ARE FOLKS in the Big Apple rotten to the core? Some people believe that the citizens of New York, by their neglect or by their failure to give enough support to social service programs, were responsible for the death last month of a woman named Rebecca Smith. They are wrong, and the story merits attention because there is a real problem here which has not been discussed: the problem of helping people who do not wish to be helped.
Rebecca Smith was a former mental patient who was cared for by the state of New York for most of her adult life. After having been institutionalized for many years, she chose, voluntarily, to leave the hospital. She was not pushed out, nor did budget cuts make it impossible for her to stay. She simply did not want to live in a hospital any longer. At first she managed to live independently with the help of social workers and public assistance. But years of institutionalized living made it difficult for her to adjust to the outside world, and she began to withdraw and refuse help from the social workers. In May, she took a blanket and a few meager possessions and moved into a cardboard box on a sidewalk on West 17th Street. She survived the worst of January's bitter cold, but died on the street at the end of the month.
Who tried to help her? Human Resources officials in New York estimate that in the last weeks of her life at least 50 people pleaded with her to accept food and shelter. The Red Cross visited. City social workers offered help. The police came. The state of New York sent a mobile van to transport her to a shelter. A psychiatrist tried to persuade her to come in from the cold. Rebecca Smith said no to them all.
The city of New York has no shortage of money for its shelter program. Beds are provided for thousands of people every night, and all comers are accepted. But in some cases, where help is available and help is offered, help is refused. Because of situations like this, New York has a new law that allows the city to go to court and present psychiatric evidence that a person is mentally ill--though not necessarily so ill as to be committed to a mental institution against his will--and is endangering his own life by refusing to accept help. If a court agrees, the person can be taken into custody for 72 hours. While obtaining psychiatric evidence and a court order takes time, these are thought to be necessary safeguards to protect the civil liberties of even the most eccentric of our fellow citizens.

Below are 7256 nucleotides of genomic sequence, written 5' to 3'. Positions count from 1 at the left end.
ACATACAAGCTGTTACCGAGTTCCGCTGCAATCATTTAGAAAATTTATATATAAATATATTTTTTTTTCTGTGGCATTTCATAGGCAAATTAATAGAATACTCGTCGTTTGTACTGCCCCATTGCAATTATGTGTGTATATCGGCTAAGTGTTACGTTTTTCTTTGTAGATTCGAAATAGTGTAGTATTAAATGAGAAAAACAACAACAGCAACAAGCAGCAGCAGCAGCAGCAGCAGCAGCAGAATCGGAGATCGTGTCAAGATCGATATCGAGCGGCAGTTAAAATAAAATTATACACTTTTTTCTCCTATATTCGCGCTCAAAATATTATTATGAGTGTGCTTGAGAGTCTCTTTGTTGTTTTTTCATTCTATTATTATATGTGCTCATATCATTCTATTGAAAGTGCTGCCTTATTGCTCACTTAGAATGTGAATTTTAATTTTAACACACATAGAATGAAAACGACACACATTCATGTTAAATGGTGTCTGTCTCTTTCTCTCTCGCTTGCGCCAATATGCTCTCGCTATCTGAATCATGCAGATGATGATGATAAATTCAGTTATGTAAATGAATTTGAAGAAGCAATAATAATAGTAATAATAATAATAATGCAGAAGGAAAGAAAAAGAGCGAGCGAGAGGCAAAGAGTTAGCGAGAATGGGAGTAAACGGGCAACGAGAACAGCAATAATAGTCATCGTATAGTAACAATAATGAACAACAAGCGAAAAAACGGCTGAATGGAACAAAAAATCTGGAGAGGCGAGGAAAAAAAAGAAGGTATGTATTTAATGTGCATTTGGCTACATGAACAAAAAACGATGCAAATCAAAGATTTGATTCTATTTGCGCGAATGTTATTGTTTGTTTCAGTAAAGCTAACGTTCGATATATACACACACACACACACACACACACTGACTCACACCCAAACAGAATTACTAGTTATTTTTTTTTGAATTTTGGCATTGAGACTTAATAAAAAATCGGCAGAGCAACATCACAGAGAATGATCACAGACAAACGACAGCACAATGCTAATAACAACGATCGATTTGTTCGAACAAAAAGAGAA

City officials say that before the case of Rebecca Smith they never actually had to go into court. Persuasion had always worked. But as it became clear that persuasion would not work in this case, a psychiatrist was sent out to the street corner to interview Mrs. Smith. Lawyers prepared the papers for court, but she died hours before they were filed.
Social workers now believe that they wasted too much time trying to persuade Rebecca Smith to accept help. In the future, they will begin the legal process without delay and let the courts worry about safeguarding civil liberties. That's a good idea, but the initial decision to try to persuade Rebecca Smith before taking her into custody was understandable. Those who tried to protect her rights as well as her welfare do not deserve the harsh criticism they have received.